Nutrition and Health of Fermented Foods

A special issue of Fermentation (ISSN 2311-5637). This special issue belongs to the section "Fermentation for Food and Beverages".

Deadline for manuscript submissions: closed (31 October 2022) | Viewed by 28160

Special Issue Editors


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Guest Editor
State Key Laboratory of Tea Plant Biology and Utilization, School of Tea and Food Science and Technology, Anhui Agricultural University, Hefei, China
Interests: fermented foods; fuzhuan brick tea; human health safety; gut microbiota; metabolic syndrome
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Guest Editor
Institute of Agro-Product Processing, Jiangsu Academy of Agricultural Sciences, Nanjing 210014, China
Interests: fermented foods; nutrients; carotenoids; gut microbiota; polysaccharides; friuts and vegetables
Special Issues, Collections and Topics in MDPI journals

Special Issue Information

Dear Colleagues,

A definition for fermented foods was developed in September 2019 by an expert panel convened by the International Scientific Association for Probiotics and Prebiotics (ISAPP), which defined fermented foods and beverages as “foods made through desired microbial growth and enzymatic conversions of food components”. Fermented foods have long been an important part of the human diet for thousands of years in nearly every culture on every continent. Fermented foods could be served as important and stable sources of human nutrients, such as proteins, vitamins, and minerals.

Currently, fermented foods are attracting increased attention among biologists, nutritionists, technologists, clinicians, and consumers, and numerous encouraging findings about the health-beneficial effects of fermented foods have been extensively obtained, such as anti-inflammatory, anti-allergenic, anti-diabetic, anti-carcinogenic, and anti-hypertensive activities. However, there are still some remaining challenges regarding the “nutrition and health of fermented foods” that need to be explored.

Thus, this Special Issue of Fermentation focuses on the interaction between fermented foods and our health, and it is expected that this Special Issue could substantially expand our knowledge of the health-promoting functions of fermented foods and further stimulate future research. Accordingly, this Special Issue welcomes experts working in the field to submit original experimental studies, and reviews that cover state-of-the-art advances in this important area.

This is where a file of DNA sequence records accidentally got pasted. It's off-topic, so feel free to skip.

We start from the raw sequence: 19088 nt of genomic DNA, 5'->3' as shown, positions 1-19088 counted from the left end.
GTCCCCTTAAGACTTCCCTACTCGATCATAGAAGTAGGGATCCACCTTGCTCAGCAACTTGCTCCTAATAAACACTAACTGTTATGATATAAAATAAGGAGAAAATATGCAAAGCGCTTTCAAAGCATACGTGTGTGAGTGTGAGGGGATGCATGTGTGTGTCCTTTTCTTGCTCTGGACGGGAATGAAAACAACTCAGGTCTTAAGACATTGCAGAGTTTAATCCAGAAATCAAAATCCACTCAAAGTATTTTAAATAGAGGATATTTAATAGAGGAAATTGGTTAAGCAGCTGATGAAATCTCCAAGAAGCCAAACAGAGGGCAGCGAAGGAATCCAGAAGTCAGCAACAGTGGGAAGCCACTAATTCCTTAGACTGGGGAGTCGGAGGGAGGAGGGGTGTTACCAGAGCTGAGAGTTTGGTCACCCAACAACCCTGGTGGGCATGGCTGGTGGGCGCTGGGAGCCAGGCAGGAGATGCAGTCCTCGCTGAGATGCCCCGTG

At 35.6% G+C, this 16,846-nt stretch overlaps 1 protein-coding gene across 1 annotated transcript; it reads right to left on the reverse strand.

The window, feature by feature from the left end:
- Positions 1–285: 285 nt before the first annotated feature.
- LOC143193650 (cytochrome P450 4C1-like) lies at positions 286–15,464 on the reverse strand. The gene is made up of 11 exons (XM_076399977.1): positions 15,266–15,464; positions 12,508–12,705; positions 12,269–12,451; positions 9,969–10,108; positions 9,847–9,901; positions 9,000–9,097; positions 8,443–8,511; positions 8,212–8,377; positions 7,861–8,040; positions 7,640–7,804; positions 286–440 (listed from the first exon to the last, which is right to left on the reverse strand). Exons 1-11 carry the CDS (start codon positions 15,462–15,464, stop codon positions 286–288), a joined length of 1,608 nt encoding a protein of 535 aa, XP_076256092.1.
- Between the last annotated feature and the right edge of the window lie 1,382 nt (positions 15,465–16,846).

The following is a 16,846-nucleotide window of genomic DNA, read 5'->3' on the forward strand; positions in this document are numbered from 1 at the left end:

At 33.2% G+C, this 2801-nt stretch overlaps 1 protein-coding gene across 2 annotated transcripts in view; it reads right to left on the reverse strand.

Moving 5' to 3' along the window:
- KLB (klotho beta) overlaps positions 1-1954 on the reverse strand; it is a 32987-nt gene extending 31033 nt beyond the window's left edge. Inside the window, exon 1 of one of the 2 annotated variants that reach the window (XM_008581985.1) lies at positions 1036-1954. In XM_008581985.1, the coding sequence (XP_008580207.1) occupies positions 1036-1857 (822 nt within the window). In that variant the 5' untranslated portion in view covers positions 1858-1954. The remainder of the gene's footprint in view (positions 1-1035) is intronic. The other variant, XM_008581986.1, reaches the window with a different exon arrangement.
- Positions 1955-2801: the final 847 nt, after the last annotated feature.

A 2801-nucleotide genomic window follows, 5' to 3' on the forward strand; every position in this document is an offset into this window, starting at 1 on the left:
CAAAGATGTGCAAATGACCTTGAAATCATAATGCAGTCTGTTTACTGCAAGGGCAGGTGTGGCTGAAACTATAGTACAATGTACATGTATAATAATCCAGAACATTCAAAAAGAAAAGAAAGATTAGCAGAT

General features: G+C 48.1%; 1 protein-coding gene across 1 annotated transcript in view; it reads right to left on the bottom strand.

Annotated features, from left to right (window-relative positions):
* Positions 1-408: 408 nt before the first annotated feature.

This Special Issue will highlight the most recent advances in, but not limited to, the following subjects:

  • Characterization and potential health-beneficial effects of fermented foods;
  • Changes in physicochemical and biological properties during fermentation;
  • Extraction, identification, and bioactivities of bioactive compounds from fermented foods;
  • Metabolic characteristics and biotransformation of fermented foods in the digestive system;
  • Innovative fermentation approaches to improve the nutrition and health of fermented foods;
  • Modulation of gut microbiota by fermented foods;
  • The potential risk of fermented foods on health.

Dr. Guijie Chen
Dr. Zhuqing Dai
Guest Editors

Manuscript Submission Information

Manuscripts should be submitted online at www.mdpi.com by registering and logging in to this website. Once you are registered, click here to go to the submission form. Manuscripts can be submitted until the deadline. All submissions that pass pre-check are peer-reviewed. Accepted papers will be published continuously in the journal (as soon as accepted) and will be listed together on the special issue website. Research articles, review articles as well as short communications are invited. For planned papers, a title and short abstract (about 100 words) can be sent to the Editorial Office for announcement on this website.

Submitted manuscripts should not have been published previously, nor be under consideration for publication elsewhere (except conference proceedings papers). All manuscripts are thoroughly refereed through a single-blind peer-review process. A guide for authors and other relevant information for submission of manuscripts is available on the Instructions for Authors page. Fermentation is an international peer-reviewed open access monthly journal published by MDPI.

Please visit the Instructions for Authors page before submitting a manuscript. The Article Processing Charge (APC) for publication in this open access journal is 2600 CHF (Swiss Francs). Submitted papers should be well formatted and use good English. Authors may use MDPI's English editing service prior to publication or during author revisions.

Keywords

  •  fermented foods
  •  nutrition and health
  •  innovative fermentation approaches
  •  multi-omics techniques
  •  fermentation process
  •  metabolic characteristics and biotransformation
  •  molecular mechanisms
  •  potential risk
  •  prebiotic activity

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Published Papers (7 papers)

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Research

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17 pages, 1365 KiB  
Article
Chemical Profile and Hematoprotective Activity of Artisanal Jabuticaba (Plinia jabuticaba) Wine and Derived Extracts
by Raissa Lima, Marcos Vinicius T. Silva, Brendo A. Gomes, Ellis Helena B. C. Macedo, Michele N. Santana, Ana Claudia F. Amaral, Jefferson R. A. Silva, Pollyane G. Corrêa, Ronoel Luiz O. Godoy, Manuela Cristina P. A. Santiago, Suzana G. Leitão, Rosineide C. Simas, Carla S. Carneiro and Igor A. Rodrigues
Fermentation 2023, 9(2), 157; https://doi.org/10.3390/fermentation9020157 - 6 Feb 2023
Cited by 2 | Viewed by 1540